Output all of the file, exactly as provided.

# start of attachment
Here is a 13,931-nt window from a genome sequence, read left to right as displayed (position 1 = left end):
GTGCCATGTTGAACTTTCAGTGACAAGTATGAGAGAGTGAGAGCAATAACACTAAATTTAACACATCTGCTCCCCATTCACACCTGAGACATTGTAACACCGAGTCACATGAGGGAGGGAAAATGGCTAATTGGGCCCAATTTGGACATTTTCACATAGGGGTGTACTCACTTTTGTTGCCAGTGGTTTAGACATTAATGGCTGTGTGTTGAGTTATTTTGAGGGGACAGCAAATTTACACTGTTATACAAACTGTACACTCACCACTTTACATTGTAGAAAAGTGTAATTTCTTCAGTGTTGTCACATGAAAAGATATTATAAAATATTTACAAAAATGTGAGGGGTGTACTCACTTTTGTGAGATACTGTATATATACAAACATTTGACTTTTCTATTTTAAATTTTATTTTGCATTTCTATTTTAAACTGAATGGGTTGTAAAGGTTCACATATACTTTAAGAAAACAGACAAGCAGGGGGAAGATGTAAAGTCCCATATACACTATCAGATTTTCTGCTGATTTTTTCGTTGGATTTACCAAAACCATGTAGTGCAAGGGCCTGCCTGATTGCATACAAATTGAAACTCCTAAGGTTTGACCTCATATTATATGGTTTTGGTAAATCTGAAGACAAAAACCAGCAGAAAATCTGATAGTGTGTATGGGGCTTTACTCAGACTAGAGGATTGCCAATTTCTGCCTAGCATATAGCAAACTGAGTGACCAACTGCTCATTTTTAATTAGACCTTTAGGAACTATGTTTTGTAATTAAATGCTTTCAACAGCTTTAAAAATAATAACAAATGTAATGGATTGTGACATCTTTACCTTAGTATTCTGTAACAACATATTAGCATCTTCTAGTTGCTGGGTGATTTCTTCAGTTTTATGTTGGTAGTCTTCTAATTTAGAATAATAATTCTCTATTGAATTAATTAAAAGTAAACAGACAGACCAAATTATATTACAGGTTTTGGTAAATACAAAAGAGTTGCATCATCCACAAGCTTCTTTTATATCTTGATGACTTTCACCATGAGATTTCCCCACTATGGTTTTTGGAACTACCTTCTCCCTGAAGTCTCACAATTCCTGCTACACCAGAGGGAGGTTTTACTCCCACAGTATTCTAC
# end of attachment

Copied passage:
Here is a 13,931-nt window from a genome sequence, read left to right as displayed (position 1 = left end):
GTGCCATGTTGAACTTTCAGTGACAAGTATGAGAGAGTGAGAGCAATAACACTAAATTTAACACATCTGCTCCCCATTCACACCTGAGACATTGTAACACCGAGTCACATGAGGGAGGGAAAATGGCTAATTGGGCCCAATTTGGACATTTTCACATAGGGGTGTACTCACTTTTGTTGCCAGTGGTTTAGACATTAATGGCTGTGTGTTGAGTTATTTTGAGGGGACAGCAAATTTACACTGTTATACAAACTGTACACTCACCACTTTACATTGTAGAAAAGTGTAATTTCTTCAGTGTTGTCACATGAAAAGATATTATAAAATATTTACAAAAATGTGAGGGGTGTACTCACTTTTGTGAGATACTGTATATATACAAACATTTGACTTTTCTATTTTAAATTTTATTTTGCATTTCTATTTTAAACTGAATGGGTTGTAAAGGTTCACATATACTTTAAGAAAACAGACAAGCAGGGGGAAGATGTAAAGTCCCATATACACTATCAGATTTTCTGCTGATTTTTTCGTTGGATTTACCAAAACCATGTAGTGCAAGGGCCTGCCTGATTGCATACAAATTGAAACTCCTAAGGTTTGACCTCATATTATATGGTTTTGGTAAATCTGAAGACAAAAACCAGCAGAAAATCTGATAGTGTGTATGGGGCTTTACTCAGACTAGAGGATTGCCAATTTCTGCCTAGCATATAGCAAACTGAGTGACCAACTGCTCATTTTTAATTAGACCTTTAGGAACTATGTTTTGTAATTAAATGCTTTCAACAGCTTTAAAAATAATAACAAATGTAATGGATTGTGACATCTTTACCTTAGTATTCTGTAACAACATATTAGCATCTTCTAGTTGCTGGGTGATTTCTTCAGTTTTATGTTGGTAGTCTTCTAATTTAGAATAATAATTCTCTATTGAATTAATTAAAAGTAAACAGACAGACCAAATTATATTACAGGTTTTGGTAAATACAAAAGAGTTGCATCATCCACAAGCTTCTTTTATATCTTGATGACTTTCACCATGAGATTTCCCCACTATGGTTTTTGGAACTACCTTCTCCCTGAAGTCTCACAATTCCTGCTACACCAGAGGGAGGTTTTACTCCCACAGTATTCTAC